What are aurorae, and why do they occur? The short answer is that we see shimmering lights in the sky because charged particles from the Sun are smashing into the upper reaches the Earth's atmosphere and exciting air molecules, causing them to glow. But the real answer is much more detailed.
The charged particles fly through space. A very small fraction of them head straight for the Earth, where they encounter the Earth's magnetic field.
You can learn more about the Earth's magnetic field and its connection to the sun at the International Solar-Terrestrial Physics web page.
SpaceWeather.com has information about the current conditions in space around the Earth.
Basically, the Earth acts like a big dipole magnet.
Our magnetic field is squashed on one side due to the pressure of the solar wind:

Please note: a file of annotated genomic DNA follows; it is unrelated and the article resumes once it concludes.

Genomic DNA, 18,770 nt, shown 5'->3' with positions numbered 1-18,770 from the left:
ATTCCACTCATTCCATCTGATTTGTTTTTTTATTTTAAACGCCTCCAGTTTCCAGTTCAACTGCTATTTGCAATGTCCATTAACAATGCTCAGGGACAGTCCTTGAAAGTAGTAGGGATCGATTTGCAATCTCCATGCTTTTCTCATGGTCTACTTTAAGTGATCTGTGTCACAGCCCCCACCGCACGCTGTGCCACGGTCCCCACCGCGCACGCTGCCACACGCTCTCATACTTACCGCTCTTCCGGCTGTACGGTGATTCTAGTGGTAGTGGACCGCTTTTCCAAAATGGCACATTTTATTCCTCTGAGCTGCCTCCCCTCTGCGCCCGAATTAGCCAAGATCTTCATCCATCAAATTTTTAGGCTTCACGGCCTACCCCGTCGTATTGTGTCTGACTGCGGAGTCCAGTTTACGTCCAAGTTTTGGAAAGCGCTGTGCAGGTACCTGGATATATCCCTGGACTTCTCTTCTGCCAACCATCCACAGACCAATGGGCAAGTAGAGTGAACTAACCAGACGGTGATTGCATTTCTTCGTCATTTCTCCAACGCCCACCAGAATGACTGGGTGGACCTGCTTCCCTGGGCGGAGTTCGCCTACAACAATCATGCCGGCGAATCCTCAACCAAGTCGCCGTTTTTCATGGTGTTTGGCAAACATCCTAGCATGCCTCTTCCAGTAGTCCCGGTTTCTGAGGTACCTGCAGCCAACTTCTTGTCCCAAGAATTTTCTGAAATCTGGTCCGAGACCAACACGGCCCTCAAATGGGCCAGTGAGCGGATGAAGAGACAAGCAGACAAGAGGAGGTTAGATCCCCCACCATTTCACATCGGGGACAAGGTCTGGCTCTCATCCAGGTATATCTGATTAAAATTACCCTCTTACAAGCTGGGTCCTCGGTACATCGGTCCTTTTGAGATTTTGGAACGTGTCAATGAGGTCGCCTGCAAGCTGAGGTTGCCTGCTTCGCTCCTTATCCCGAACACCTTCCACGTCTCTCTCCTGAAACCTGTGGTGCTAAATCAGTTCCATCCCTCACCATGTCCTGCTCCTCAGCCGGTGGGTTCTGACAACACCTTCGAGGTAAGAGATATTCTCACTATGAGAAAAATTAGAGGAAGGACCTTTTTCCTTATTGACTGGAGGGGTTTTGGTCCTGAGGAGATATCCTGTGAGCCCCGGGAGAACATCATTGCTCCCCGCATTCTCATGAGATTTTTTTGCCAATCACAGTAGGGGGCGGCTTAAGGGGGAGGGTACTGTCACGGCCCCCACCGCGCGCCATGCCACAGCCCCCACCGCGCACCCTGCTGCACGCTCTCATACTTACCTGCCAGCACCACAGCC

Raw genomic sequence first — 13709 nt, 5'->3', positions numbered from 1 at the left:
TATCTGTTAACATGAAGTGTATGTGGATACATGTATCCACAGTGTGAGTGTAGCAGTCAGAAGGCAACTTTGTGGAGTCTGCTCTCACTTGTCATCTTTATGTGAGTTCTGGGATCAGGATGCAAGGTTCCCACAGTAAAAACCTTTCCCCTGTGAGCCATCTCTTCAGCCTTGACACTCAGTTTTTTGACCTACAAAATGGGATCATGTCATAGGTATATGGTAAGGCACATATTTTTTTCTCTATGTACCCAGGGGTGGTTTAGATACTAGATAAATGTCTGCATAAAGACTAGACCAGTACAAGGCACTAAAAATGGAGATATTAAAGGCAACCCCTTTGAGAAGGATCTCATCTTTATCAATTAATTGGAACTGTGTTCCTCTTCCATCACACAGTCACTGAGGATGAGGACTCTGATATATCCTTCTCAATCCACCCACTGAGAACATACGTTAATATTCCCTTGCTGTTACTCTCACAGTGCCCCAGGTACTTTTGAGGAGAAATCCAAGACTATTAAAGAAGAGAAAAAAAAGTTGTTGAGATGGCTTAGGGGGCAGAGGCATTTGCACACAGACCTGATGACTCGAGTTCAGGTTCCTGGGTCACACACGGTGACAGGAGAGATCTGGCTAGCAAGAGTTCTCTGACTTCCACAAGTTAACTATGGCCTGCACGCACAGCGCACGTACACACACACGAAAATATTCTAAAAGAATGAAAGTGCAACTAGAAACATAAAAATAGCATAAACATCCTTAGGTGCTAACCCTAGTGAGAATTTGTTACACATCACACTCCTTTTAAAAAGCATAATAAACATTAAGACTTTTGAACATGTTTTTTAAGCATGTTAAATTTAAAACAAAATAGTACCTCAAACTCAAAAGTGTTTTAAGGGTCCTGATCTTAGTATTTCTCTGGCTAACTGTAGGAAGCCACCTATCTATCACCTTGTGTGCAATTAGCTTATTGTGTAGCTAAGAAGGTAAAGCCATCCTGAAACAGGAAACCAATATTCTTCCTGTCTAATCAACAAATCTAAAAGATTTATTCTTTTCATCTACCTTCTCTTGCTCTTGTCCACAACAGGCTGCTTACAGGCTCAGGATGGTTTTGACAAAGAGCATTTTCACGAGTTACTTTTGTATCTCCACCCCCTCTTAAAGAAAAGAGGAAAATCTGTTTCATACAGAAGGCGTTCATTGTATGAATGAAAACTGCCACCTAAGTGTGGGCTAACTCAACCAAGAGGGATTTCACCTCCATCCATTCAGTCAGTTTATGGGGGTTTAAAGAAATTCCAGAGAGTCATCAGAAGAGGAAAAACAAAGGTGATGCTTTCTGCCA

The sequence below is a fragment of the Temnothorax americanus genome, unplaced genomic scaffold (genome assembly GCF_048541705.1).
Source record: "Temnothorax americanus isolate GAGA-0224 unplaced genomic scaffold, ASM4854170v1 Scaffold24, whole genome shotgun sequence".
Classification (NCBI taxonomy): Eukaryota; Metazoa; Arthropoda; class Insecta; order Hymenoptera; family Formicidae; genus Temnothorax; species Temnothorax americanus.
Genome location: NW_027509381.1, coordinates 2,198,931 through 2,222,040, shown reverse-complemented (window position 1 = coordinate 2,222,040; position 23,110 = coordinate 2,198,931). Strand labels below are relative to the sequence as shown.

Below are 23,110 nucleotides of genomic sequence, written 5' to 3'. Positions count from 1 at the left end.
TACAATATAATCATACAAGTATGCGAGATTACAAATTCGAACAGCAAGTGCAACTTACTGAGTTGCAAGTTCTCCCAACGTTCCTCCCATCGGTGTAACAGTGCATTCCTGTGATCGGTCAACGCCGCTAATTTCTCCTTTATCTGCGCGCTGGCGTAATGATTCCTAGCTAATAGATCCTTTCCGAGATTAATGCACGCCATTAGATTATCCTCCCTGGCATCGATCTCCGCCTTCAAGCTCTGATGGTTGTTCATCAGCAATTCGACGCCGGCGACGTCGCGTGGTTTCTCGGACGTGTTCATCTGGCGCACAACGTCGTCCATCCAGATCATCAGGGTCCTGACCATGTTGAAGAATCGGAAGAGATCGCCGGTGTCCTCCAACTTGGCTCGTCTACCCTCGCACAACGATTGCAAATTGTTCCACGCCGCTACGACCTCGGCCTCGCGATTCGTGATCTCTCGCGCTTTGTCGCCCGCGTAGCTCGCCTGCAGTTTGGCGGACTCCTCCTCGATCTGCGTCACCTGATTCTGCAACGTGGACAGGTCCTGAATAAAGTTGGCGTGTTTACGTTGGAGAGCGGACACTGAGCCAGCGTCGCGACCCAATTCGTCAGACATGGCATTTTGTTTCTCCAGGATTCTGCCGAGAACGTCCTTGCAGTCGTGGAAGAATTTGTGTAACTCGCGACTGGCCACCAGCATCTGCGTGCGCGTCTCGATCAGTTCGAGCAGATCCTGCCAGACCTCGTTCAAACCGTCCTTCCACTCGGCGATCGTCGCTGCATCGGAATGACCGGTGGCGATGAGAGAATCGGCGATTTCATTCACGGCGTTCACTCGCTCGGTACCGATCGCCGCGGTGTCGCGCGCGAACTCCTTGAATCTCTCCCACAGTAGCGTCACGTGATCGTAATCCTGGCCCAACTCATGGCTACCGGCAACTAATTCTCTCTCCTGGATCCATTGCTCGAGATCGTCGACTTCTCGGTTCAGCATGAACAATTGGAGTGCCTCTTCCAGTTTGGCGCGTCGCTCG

Aurorae appear as colorful ribbons or curtains of light in the sky -- as seen by observers on the ground. You can look at examples of aurorae on Oct 21-22.
But one can also detect aurorae from ABOVE the Earth's atmosphere, as these satellite pictures show.
Image from POLAR satellite, July 13, 2000.
A picture of the Aurora Australis, taken from the Space Shuttle, May 6, 1991.
Images of both poles, taken by the Dynamics Explorer-1 satellite's Spin-Scan Auroral Imaging experiment.
Earth isn't the only planet which has auorae. Jupiter's magnetic field is MUCH stronger than Earth's, and it, too, experiences aurorae around its magnetic poles.
A composite of a picture of Jupiter in ordinary light, plus inserts in ultraviolet light showing auroral emission from the poles.
This closeup was taken by the Hubble Space Telescope's STIS instrument, on Nov 26, 1998.
Copyright © Michael Richmond. This work is licensed under a Creative Commons License.